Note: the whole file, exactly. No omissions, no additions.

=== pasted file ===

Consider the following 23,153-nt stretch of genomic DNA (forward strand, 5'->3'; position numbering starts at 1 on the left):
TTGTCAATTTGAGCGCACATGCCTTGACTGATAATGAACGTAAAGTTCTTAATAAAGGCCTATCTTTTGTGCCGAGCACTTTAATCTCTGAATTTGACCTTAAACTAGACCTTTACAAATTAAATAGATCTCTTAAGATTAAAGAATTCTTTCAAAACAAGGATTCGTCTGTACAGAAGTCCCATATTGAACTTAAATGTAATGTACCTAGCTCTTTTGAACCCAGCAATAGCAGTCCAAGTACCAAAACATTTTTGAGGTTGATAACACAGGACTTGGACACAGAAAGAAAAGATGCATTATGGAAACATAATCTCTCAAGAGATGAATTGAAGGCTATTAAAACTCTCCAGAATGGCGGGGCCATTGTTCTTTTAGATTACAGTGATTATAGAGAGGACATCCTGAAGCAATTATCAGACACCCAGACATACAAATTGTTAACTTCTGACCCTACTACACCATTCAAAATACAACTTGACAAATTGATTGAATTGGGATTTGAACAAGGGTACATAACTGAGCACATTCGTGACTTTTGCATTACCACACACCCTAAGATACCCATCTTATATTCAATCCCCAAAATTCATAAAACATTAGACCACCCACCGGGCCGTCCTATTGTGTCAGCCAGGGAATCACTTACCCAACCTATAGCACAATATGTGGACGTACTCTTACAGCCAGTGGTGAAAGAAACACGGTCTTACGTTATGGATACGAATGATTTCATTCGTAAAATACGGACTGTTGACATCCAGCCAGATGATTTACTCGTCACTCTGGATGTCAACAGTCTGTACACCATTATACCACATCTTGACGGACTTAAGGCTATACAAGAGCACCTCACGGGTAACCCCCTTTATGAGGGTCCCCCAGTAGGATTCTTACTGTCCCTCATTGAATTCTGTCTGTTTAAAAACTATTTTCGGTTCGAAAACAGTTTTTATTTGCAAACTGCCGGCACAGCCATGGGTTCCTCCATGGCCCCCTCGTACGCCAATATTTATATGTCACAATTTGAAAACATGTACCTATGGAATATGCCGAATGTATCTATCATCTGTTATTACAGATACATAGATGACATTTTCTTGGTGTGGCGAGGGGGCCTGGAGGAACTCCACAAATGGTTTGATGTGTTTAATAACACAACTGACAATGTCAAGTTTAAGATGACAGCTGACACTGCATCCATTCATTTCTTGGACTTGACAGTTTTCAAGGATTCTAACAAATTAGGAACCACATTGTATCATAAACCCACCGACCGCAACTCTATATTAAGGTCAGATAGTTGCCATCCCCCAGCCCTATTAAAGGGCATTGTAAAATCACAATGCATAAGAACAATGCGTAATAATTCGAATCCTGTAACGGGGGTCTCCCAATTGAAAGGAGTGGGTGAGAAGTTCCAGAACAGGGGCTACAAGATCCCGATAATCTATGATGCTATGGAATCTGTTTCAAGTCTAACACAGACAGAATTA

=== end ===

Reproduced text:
Consider the following 23,153-nt stretch of genomic DNA (forward strand, 5'->3'; position numbering starts at 1 on the left):
TTGTCAATTTGAGCGCACATGCCTTGACTGATAATGAACGTAAAGTTCTTAATAAAGGCCTATCTTTTGTGCCGAGCACTTTAATCTCTGAATTTGACCTTAAACTAGACCTTTACAAATTAAATAGATCTCTTAAGATTAAAGAATTCTTTCAAAACAAGGATTCGTCTGTACAGAAGTCCCATATTGAACTTAAATGTAATGTACCTAGCTCTTTTGAACCCAGCAATAGCAGTCCAAGTACCAAAACATTTTTGAGGTTGATAACACAGGACTTGGACACAGAAAGAAAAGATGCATTATGGAAACATAATCTCTCAAGAGATGAATTGAAGGCTATTAAAACTCTCCAGAATGGCGGGGCCATTGTTCTTTTAGATTACAGTGATTATAGAGAGGACATCCTGAAGCAATTATCAGACACCCAGACATACAAATTGTTAACTTCTGACCCTACTACACCATTCAAAATACAACTTGACAAATTGATTGAATTGGGATTTGAACAAGGGTACATAACTGAGCACATTCGTGACTTTTGCATTACCACACACCCTAAGATACCCATCTTATATTCAATCCCCAAAATTCATAAAACATTAGACCACCCACCGGGCCGTCCTATTGTGTCAGCCAGGGAATCACTTACCCAACCTATAGCACAATATGTGGACGTACTCTTACAGCCAGTGGTGAAAGAAACACGGTCTTACGTTATGGATACGAATGATTTCATTCGTAAAATACGGACTGTTGACATCCAGCCAGATGATTTACTCGTCACTCTGGATGTCAACAGTCTGTACACCATTATACCACATCTTGACGGACTTAAGGCTATACAAGAGCACCTCACGGGTAACCCCCTTTATGAGGGTCCCCCAGTAGGATTCTTACTGTCCCTCATTGAATTCTGTCTGTTTAAAAACTATTTTCGGTTCGAAAACAGTTTTTATTTGCAAACTGCCGGCACAGCCATGGGTTCCTCCATGGCCCCCTCGTACGCCAATATTTATATGTCACAATTTGAAAACATGTACCTATGGAATATGCCGAATGTATCTATCATCTGTTATTACAGATACATAGATGACATTTTCTTGGTGTGGCGAGGGGGCCTGGAGGAACTCCACAAATGGTTTGATGTGTTTAATAACACAACTGACAATGTCAAGTTTAAGATGACAGCTGACACTGCATCCATTCATTTCTTGGACTTGACAGTTTTCAAGGATTCTAACAAATTAGGAACCACATTGTATCATAAACCCACCGACCGCAACTCTATATTAAGGTCAGATAGTTGCCATCCCCCAGCCCTATTAAAGGGCATTGTAAAATCACAATGCATAAGAACAATGCGTAATAATTCGAATCCTGTAACGGGGGTCTCCCAATTGAAAGGAGTGGGTGAGAAGTTCCAGAACAGGGGCTACAAGATCCCGATAATCTATGATGCTATGGAATCTGTTTCAAGTCTAACACAGACAGAATTA